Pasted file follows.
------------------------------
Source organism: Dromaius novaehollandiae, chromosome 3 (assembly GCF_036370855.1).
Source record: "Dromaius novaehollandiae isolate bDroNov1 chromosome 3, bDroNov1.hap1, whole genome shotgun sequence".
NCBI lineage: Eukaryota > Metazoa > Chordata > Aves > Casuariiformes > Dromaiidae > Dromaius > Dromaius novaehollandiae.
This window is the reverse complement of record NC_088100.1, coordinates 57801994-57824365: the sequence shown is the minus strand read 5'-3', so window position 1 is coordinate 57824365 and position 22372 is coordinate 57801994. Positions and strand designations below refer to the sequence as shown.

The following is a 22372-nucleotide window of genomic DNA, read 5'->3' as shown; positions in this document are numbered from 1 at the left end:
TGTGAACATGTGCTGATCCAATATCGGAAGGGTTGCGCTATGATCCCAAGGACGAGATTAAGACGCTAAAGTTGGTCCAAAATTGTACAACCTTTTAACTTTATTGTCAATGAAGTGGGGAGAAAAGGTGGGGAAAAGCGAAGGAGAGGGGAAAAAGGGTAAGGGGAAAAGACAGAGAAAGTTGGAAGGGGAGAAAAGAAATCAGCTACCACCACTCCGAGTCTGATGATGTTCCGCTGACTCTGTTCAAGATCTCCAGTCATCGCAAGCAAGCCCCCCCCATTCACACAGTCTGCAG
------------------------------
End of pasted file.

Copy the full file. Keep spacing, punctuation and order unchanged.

Source organism: Dromaius novaehollandiae, chromosome 3 (assembly GCF_036370855.1).
Source record: "Dromaius novaehollandiae isolate bDroNov1 chromosome 3, bDroNov1.hap1, whole genome shotgun sequence".
NCBI lineage: Eukaryota > Metazoa > Chordata > Aves > Casuariiformes > Dromaiidae > Dromaius > Dromaius novaehollandiae.
This window is the reverse complement of record NC_088100.1, coordinates 57801994-57824365: the sequence shown is the minus strand read 5'-3', so window position 1 is coordinate 57824365 and position 22372 is coordinate 57801994. Positions and strand designations below refer to the sequence as shown.

The following is a 22372-nucleotide window of genomic DNA, read 5'->3' as shown; positions in this document are numbered from 1 at the left end:
TGTGAACATGTGCTGATCCAATATCGGAAGGGTTGCGCTATGATCCCAAGGACGAGATTAAGACGCTAAAGTTGGTCCAAAATTGTACAACCTTTTAACTTTATTGTCAATGAAGTGGGGAGAAAAGGTGGGGAAAAGCGAAGGAGAGGGGAAAAAGGGTAAGGGGAAAAGACAGAGAAAGTTGGAAGGGGAGAAAAGAAATCAGCTACCACCACTCCGAGTCTGATGATGTTCCGCTGACTCTGTTCAAGATCTCCAGTCATCGCAAGCAAGCCCCCCCCATTCACACAGTCTGCAG